A doctor considers a combination of factors when diagnosing a pulmonary embolism. Standard approaches in New Mexico include looking for warning signs in the patient’s medical history, and a physical exam follows next. As reported by the National Institutes of Health, pulmonary embolisms tend to be discovered in emergency rooms. The doctor on duty first decides if the patient’s medical history and physical exam indicate a possible pulmonary embolism. Signs of deep vein thrombosis are looked for in the patient’s legs. The blood pressure and state of the patient’s heart and lungs are measured as well.
A host of tests can assist a doctor in diagnosing a pulmonary embolism. An ultrasound may be used to look for blood clots in the legs. Computed tomography, commonly known as CT scans, may be used to find clots in the legs or lungs. Another option is to use a radioactive substance during a lung ventilation/perfusion scan to measure oxygen and blood flow in the lungs.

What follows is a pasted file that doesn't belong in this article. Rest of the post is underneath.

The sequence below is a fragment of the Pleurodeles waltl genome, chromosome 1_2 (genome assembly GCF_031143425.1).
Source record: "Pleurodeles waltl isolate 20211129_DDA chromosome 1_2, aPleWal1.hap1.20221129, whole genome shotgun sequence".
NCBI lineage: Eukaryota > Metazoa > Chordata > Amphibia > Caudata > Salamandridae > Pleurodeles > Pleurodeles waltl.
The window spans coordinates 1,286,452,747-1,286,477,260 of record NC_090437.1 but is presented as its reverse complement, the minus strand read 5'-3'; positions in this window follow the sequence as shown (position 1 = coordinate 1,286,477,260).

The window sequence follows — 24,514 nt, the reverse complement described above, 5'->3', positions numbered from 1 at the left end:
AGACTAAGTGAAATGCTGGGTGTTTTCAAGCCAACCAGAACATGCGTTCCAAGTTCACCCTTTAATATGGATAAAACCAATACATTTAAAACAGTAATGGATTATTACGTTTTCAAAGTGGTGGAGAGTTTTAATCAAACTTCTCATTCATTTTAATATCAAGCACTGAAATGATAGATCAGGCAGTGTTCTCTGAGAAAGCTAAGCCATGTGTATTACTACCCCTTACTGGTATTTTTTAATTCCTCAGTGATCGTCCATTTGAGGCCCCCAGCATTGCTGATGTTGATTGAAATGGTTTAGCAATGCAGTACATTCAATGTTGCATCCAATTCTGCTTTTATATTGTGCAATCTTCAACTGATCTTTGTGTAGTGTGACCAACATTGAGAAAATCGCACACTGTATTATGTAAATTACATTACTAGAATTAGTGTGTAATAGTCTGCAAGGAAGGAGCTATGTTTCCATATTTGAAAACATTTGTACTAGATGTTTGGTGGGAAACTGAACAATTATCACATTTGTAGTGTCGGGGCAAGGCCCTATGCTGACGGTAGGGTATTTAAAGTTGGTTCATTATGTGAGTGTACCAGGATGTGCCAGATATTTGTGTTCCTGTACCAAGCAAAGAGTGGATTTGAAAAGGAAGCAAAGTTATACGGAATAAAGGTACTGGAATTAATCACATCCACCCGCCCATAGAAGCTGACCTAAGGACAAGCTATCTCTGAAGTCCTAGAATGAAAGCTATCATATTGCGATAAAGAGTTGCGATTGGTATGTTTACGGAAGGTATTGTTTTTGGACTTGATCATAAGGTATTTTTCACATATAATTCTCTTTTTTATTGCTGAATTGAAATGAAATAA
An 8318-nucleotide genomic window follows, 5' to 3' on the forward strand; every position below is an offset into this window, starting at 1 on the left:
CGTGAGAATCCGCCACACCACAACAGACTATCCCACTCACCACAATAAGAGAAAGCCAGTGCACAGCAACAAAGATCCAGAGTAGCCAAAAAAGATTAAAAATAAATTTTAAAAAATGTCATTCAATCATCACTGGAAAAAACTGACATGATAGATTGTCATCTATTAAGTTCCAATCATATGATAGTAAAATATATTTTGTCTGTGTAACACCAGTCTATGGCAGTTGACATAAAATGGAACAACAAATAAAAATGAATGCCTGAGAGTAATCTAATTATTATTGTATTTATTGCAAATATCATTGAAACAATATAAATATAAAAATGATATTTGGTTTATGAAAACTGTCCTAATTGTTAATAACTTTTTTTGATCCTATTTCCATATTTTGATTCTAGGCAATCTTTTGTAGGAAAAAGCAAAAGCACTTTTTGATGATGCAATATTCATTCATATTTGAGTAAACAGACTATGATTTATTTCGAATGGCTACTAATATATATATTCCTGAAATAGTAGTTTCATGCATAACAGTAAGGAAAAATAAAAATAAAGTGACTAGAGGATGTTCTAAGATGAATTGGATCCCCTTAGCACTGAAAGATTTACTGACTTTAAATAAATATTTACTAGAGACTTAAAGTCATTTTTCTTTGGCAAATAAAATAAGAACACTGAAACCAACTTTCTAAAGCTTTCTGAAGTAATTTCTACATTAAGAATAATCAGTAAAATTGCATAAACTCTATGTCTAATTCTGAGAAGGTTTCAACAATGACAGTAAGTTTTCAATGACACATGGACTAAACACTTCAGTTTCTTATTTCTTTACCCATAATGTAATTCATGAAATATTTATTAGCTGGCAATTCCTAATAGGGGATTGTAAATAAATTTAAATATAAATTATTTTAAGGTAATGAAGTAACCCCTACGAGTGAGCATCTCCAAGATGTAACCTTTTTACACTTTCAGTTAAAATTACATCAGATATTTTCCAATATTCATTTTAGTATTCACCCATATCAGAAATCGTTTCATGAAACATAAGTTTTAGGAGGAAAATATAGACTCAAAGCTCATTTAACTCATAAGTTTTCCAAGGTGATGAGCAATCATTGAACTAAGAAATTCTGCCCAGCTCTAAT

Additionally, the D-dimmer blood test may detect agents in the blood associated with clots. Although not available at every hospital, pulmonary angiography might find a clot.
A busy emergency room creates the possibility of a pulmonary embolism being missed due to the multiple procedures needed to diagnose it. For family members who have lost a loved one because of a fatal emergency room error, a wrongful death claim to pay for funeral expenses and other damages might be appropriate. An attorney who has experience in medical malpractice matters may be able to determine, through discussions with experts and the consideration of other factors, if the evidence supports a finding of negligence on the part of the health care practitioners and the facility.
Source: National Institutes of Health, “How Is Pulmonary Embolism Diagnosed?” July 1, 2011